Tag Archives: Wolfgang Petersen

Enemy Mine (1985, Wolfgang Petersen)

Enemy Mine has one great performance from Louis Gossett Jr., one strong mediocre performance from Dennis Quaid, one adorable performance from Bumper Robinson (as a tween alien), and terrible performances from everyone else. The film’s most impressive quality is a tossup. It’s either Gossett’s performance (and makeup) or it’s how well Mine hides director Petersen’s ineptitude at directing actors for so long.

The film opens with Quaid narrating the history of the future. Humans in a space war with aliens. There’s some human fighter pilot stuff; not great acting, but it’s hurried and the emphasis is on the sci-fi. Petersen’s a lot more comfortable with showcasing the sci-fi setting than doing anything in it. Anyway, in the first act, the terrible performances from the actors are passable. Their presence is brief; once Quaid crashes onto an uncharted planet, they’re gone.

For a while, Enemy Mine then becomes this xenophobic look at Gossett’s alien–all from Quaid’s perspective–until the two finally clash. Some speedy contrivances lead to the two marooned warriors realizing they need each other and teaming up. There’s a lot of bickering, with some particularly mean stuff from Quaid (the movie opens with some casual misogyny from Quaid’s character, so the mean streak is well-established), but they learn to get along.

Despite being awkwardly plotted, the second act of the film is a big success. The scenes with Quaid and Gossett are fantastic, always because Gossett’s performance is so exceptionally good. It doesn’t matter how silly the scenes get, or how thin Edward Khmara’s dialogue for Quaid gets. Enemy Mine all of a sudden delivers on promise the first act didn’t even suggest it had.

The plot eventually comes in and takes away screen time from Gossett. Quaid goes on an exploration quest with troubling result. The exploration scenes are where some of Petersen’s narrative distance issues start to present. Petersen’s only comfortable with extreme long shot–to showcase the filming location–and reaction close-up. And the reaction (for Quaid) has to be to something dire. Otherwise, Petersen has no interest in how Quaid’s experiencing the exploration. Strange since he’s the narrator.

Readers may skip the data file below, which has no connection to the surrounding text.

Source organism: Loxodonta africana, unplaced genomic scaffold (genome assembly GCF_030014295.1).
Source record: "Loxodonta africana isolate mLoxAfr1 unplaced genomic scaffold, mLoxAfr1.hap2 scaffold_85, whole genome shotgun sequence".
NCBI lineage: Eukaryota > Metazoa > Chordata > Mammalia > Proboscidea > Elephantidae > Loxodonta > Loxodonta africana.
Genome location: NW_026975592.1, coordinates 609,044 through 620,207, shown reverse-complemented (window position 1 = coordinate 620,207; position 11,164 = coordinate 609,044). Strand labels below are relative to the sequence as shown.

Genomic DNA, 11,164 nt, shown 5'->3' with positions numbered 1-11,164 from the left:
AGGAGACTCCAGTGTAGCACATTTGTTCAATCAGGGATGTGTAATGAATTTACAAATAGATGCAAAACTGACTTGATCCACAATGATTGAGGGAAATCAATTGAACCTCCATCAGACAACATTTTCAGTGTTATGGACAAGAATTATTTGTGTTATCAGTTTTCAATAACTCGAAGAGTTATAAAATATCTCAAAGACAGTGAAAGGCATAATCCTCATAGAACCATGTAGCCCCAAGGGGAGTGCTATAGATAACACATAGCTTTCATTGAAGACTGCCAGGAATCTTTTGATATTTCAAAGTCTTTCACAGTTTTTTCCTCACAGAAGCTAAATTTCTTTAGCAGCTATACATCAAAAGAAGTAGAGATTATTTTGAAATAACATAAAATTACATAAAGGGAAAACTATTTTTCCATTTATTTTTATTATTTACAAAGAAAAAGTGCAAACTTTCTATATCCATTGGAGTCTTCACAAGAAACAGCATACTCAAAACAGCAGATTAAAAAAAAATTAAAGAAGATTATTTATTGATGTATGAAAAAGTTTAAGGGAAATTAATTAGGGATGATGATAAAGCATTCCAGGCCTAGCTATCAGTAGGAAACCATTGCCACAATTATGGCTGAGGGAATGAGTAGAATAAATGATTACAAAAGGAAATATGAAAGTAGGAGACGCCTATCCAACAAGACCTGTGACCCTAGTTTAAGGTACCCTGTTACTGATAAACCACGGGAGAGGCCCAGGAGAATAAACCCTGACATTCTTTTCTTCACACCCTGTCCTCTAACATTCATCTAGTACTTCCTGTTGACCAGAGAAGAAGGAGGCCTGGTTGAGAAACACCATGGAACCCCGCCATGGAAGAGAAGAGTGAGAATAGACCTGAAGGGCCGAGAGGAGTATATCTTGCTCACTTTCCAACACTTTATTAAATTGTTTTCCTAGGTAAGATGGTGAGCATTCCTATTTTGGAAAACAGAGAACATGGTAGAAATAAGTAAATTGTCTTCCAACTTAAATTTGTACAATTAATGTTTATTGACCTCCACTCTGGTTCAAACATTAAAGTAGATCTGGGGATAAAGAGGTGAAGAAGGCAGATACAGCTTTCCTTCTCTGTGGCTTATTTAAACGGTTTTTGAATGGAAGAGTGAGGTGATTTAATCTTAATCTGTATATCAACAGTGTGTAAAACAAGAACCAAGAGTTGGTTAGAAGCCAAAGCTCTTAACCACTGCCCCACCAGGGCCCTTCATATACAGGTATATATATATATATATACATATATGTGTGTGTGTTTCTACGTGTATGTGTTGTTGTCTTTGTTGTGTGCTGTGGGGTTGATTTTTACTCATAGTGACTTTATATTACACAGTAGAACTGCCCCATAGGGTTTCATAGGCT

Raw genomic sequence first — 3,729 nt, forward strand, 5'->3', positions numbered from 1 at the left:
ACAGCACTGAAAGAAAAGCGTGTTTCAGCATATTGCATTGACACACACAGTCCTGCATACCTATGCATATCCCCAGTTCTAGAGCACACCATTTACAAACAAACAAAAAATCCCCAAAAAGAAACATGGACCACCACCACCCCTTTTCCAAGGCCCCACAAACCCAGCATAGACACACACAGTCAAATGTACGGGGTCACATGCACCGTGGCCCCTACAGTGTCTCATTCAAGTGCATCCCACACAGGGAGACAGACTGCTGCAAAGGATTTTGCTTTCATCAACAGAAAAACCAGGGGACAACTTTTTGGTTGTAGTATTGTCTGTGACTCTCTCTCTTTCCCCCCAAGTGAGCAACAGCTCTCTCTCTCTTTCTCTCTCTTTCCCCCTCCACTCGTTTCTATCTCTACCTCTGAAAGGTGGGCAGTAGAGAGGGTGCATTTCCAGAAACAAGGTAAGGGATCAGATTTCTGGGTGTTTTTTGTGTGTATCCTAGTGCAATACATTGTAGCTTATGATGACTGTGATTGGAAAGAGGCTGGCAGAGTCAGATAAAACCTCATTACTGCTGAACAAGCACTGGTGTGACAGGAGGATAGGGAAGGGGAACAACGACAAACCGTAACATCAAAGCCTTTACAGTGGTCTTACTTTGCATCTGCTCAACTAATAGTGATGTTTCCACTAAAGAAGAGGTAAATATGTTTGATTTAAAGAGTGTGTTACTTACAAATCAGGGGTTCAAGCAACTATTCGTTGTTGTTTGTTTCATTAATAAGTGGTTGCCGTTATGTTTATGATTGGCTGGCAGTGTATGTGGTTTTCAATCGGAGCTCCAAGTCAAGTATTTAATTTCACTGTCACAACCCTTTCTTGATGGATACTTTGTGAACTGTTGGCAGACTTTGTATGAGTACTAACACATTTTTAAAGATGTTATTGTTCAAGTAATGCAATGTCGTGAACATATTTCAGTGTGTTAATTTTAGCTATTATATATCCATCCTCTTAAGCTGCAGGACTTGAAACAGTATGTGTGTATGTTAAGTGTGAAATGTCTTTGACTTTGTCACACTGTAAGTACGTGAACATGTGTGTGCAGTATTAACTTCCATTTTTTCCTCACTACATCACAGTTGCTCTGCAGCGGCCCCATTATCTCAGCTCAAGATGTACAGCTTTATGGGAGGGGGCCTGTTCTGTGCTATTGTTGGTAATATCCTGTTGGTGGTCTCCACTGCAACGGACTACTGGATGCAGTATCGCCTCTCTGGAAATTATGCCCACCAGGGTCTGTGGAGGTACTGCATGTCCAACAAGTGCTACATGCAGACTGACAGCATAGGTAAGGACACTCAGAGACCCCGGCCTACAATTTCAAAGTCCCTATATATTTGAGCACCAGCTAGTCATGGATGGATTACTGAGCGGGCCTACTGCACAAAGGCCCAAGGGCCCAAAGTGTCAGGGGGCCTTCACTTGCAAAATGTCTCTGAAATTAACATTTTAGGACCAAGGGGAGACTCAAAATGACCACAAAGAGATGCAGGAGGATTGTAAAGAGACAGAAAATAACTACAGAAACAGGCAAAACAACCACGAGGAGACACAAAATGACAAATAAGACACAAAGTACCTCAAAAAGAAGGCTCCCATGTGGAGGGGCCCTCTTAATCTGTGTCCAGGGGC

As the film goes into the third act, with Robinson coming into the film, it’s in a weaker condition. Not because of Robinson, who’s good (and gives Quaid something new to do with the performance), but because Khmara doesn’t write summary well and Petersen doesn’t direct it well. Then comes the action-packed third act, where Petersen is only comfortable in his extreme long shots. There are some close-ups to the action, but it’s poorly choreographed and terribly edited (by Hannes Nikel).

All of those third act long shots are of spacecraft. There’s the space station, there’s the bad guys’ spaceship. Somehow Quaid manages to never go anywhere with cramped quarters. And the production design is great. Rolf Zehetbauer’s production design on Enemy Mine is outstanding. All the set decoration. Just not Petersen’s direction of that design or decoration. Petersen’s misguided and committed.

Technically, Enemy Mine is a mixed bag. Tony Imi’s photography is all right. It doesn’t have any personality, but its lack of intensity slows down the rushed summary sequences in the first act. It helps give the film character. As does Maurice Jarre’s somewhat infectious and saccharine score. It too gives the film character. Not good character, as Jarre’s score is way too indulgent and detached, but character. Enemy Mine isn’t the most original film, but it’s distinct.

Terrible supporting performances. Brion James is worst because he’s in it the most. Then Richard Marcus and Scott Kraft. There’s something seriously wrong with how Petersen directed the supporting actors on Enemy Mine. Everyone’s bad but those three are just godawful.

But Quaid steps up for the third act and makes up for it. As much as he can. The film’s against him. It goes from the poorly directed Petersen action to a rushed finale. Quaid ingloriously loses his narration privileges for the denouement. A new, omnipotent (uncredited) narrator closes off Enemy Mine on a rather low point.

It’s unfortunate but not a surprise given how much trouble Petersen and Khmara have with, you know, the storytelling.

Great performance from Gossett. Truly amazing given the make-up and so on. Quaid provides able support to Gossett, stepping up when he’s got to do the same for Robinson. They make Enemy Mine something special.

Well, them and Chris Walas, who does the makeup.

1.5/4★½

CREDITS

Directed by Wolfgang Petersen; screenplay by Edward Khmara, based on the story by Barry Longyear; director of photography, Toni Imi; edited by Hannes Nikel; music by Maurice Jarre; production designer, Rolf Zehetbauer; produced by Stephen J. Friedman; released by 20th Century Fox.

Starring Dennis Quaid (Davidge), Louis Gossett Jr. (Drac), Bumper Robinson (Zammis), Brion James (Stubbs), Richard Marcus (Arnold), Carolyn McCormick (Morse), Lance Kerwin (Wooster), Scott Kraft (Jonathan), and Jim Mapp (Old Drac).


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Poseidon (2006, Wolfgang Petersen)